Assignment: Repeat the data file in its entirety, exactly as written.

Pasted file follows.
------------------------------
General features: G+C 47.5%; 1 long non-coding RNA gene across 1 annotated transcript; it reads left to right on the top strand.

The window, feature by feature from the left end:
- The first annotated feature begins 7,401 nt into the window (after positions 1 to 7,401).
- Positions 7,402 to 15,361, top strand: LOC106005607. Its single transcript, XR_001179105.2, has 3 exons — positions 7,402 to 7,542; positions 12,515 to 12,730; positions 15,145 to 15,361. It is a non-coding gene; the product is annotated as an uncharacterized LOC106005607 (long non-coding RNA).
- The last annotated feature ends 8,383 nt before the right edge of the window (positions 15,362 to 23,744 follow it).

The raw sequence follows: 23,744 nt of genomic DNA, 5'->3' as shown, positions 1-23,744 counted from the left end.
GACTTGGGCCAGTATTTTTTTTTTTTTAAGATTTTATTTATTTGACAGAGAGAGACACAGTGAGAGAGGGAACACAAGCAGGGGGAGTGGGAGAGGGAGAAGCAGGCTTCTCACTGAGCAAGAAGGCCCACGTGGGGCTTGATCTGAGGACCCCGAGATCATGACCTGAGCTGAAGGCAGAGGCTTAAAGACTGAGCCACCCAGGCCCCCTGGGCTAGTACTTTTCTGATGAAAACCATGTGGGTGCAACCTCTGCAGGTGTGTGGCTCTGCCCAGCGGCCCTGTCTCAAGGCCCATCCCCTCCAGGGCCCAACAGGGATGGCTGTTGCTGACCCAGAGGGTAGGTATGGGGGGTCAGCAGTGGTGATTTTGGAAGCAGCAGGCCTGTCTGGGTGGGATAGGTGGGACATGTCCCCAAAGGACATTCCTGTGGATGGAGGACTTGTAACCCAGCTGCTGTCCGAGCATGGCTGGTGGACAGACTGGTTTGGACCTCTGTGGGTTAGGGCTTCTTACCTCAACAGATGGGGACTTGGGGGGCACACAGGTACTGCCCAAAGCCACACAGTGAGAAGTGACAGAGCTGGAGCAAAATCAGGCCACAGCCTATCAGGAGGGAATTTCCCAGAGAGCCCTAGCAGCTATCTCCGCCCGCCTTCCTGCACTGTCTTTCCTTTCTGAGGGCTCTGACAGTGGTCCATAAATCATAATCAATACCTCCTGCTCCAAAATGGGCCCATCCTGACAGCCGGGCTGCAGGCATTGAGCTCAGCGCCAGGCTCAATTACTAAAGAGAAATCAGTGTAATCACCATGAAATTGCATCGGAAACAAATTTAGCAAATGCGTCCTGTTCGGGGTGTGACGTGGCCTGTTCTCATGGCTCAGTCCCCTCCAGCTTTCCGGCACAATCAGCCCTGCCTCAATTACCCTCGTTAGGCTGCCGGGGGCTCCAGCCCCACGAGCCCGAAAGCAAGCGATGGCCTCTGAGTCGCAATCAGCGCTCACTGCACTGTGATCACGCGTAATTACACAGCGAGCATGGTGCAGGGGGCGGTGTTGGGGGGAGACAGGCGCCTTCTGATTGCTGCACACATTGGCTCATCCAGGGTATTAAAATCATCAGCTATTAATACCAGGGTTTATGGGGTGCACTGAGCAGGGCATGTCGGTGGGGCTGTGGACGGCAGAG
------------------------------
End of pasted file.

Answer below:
General features: G+C 47.5%; 1 long non-coding RNA gene across 1 annotated transcript; it reads left to right on the top strand.

The window, feature by feature from the left end:
- The first annotated feature begins 7,401 nt into the window (after positions 1 to 7,401).
- Positions 7,402 to 15,361, top strand: LOC106005607. Its single transcript, XR_001179105.2, has 3 exons — positions 7,402 to 7,542; positions 12,515 to 12,730; positions 15,145 to 15,361. It is a non-coding gene; the product is annotated as an uncharacterized LOC106005607 (long non-coding RNA).
- The last annotated feature ends 8,383 nt before the right edge of the window (positions 15,362 to 23,744 follow it).

The raw sequence follows: 23,744 nt of genomic DNA, 5'->3' as shown, positions 1-23,744 counted from the left end.
GACTTGGGCCAGTATTTTTTTTTTTTTAAGATTTTATTTATTTGACAGAGAGAGACACAGTGAGAGAGGGAACACAAGCAGGGGGAGTGGGAGAGGGAGAAGCAGGCTTCTCACTGAGCAAGAAGGCCCACGTGGGGCTTGATCTGAGGACCCCGAGATCATGACCTGAGCTGAAGGCAGAGGCTTAAAGACTGAGCCACCCAGGCCCCCTGGGCTAGTACTTTTCTGATGAAAACCATGTGGGTGCAACCTCTGCAGGTGTGTGGCTCTGCCCAGCGGCCCTGTCTCAAGGCCCATCCCCTCCAGGGCCCAACAGGGATGGCTGTTGCTGACCCAGAGGGTAGGTATGGGGGGTCAGCAGTGGTGATTTTGGAAGCAGCAGGCCTGTCTGGGTGGGATAGGTGGGACATGTCCCCAAAGGACATTCCTGTGGATGGAGGACTTGTAACCCAGCTGCTGTCCGAGCATGGCTGGTGGACAGACTGGTTTGGACCTCTGTGGGTTAGGGCTTCTTACCTCAACAGATGGGGACTTGGGGGGCACACAGGTACTGCCCAAAGCCACACAGTGAGAAGTGACAGAGCTGGAGCAAAATCAGGCCACAGCCTATCAGGAGGGAATTTCCCAGAGAGCCCTAGCAGCTATCTCCGCCCGCCTTCCTGCACTGTCTTTCCTTTCTGAGGGCTCTGACAGTGGTCCATAAATCATAATCAATACCTCCTGCTCCAAAATGGGCCCATCCTGACAGCCGGGCTGCAGGCATTGAGCTCAGCGCCAGGCTCAATTACTAAAGAGAAATCAGTGTAATCACCATGAAATTGCATCGGAAACAAATTTAGCAAATGCGTCCTGTTCGGGGTGTGACGTGGCCTGTTCTCATGGCTCAGTCCCCTCCAGCTTTCCGGCACAATCAGCCCTGCCTCAATTACCCTCGTTAGGCTGCCGGGGGCTCCAGCCCCACGAGCCCGAAAGCAAGCGATGGCCTCTGAGTCGCAATCAGCGCTCACTGCACTGTGATCACGCGTAATTACACAGCGAGCATGGTGCAGGGGGCGGTGTTGGGGGGAGACAGGCGCCTTCTGATTGCTGCACACATTGGCTCATCCAGGGTATTAAAATCATCAGCTATTAATACCAGGGTTTATGGGGTGCACTGAGCAGGGCATGTCGGTGGGGCTGTGGACGGCAGAG